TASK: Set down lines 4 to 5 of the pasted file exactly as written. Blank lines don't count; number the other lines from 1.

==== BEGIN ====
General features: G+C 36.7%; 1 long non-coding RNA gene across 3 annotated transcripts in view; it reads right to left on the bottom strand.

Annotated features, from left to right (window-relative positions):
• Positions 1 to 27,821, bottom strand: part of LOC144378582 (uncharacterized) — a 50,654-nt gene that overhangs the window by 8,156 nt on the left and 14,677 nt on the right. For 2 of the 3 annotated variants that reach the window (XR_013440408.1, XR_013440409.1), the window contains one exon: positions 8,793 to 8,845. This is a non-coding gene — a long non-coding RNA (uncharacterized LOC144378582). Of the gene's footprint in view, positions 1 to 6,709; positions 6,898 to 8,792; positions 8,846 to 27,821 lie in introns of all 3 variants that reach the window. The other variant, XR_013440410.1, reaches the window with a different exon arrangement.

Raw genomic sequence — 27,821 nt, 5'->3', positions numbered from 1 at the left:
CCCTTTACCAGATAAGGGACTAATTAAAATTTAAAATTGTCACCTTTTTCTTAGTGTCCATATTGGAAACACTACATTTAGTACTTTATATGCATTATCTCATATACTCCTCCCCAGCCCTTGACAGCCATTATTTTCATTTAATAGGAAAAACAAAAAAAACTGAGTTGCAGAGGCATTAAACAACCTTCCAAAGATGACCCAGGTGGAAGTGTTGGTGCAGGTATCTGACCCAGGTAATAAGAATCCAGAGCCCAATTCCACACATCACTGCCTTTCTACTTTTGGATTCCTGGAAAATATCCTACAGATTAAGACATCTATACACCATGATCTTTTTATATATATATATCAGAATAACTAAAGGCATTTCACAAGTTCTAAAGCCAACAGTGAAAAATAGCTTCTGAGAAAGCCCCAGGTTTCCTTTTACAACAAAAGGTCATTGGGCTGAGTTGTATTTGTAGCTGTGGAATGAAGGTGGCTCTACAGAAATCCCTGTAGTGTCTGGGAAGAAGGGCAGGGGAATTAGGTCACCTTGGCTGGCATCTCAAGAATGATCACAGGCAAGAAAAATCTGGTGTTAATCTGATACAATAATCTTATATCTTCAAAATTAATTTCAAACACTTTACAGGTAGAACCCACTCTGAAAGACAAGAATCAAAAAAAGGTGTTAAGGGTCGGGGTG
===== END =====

Raw genomic sequence — 27,821 nt, 5'->3', positions numbered from 1 at the left:
CCCTTTACCAGATAAGGGACTAATTAAAATTTAAAATTGTCACCTTTTTCTTAGTGTCCATATTGGAAACACTACATTTAGTACTTTATATGCATTATCTCATATACTCCTCCCCAGCCCTTGACAGCCATTATTTTCATTTAATAGGAAAAACAAAAAAAACTGAGTTGCAGAGGCATTAAACAACCTTCCAAAGATGACCCAGGTGGAAGTGTTGGTGCAGGTATCTGACCCAGGTAATAAGAATCCAGAGCCCAATTCCACACATCACTGCCTTTCTACTTTTGGATTCCTGGAAAATATCCTACAGATTAAGACATCTATACACCATGATCTTTTTATATATATATATCAGAATAACTAAAGGCATTTCACAAGTTCTAAAGCCAACAGTGAAAAATAGCTTCTGAGAAAGCCCCAGGTTTCCTTTTACAACAAAAGGTCATTGGGCTGAGTTGTATTTGTAGCTGTGGAATGAAGGTGGCTCTACAGAAATCCCTGTAGTGTCTGGGAAGAAGGGCAGGGGAATTAGGTCACCTTGGCTGGCATCTCAAGAATGATCACAGGCAAGAAAAATCTGGTGTTAATCTGATACAATAATCTTATATCTTCAAAATTAATTTCAAACACTTTACAGGTAGAACCCACTCTGAAAGACAAGAATCAAAAAAAGGTGTTAAGGGTCGGGGTG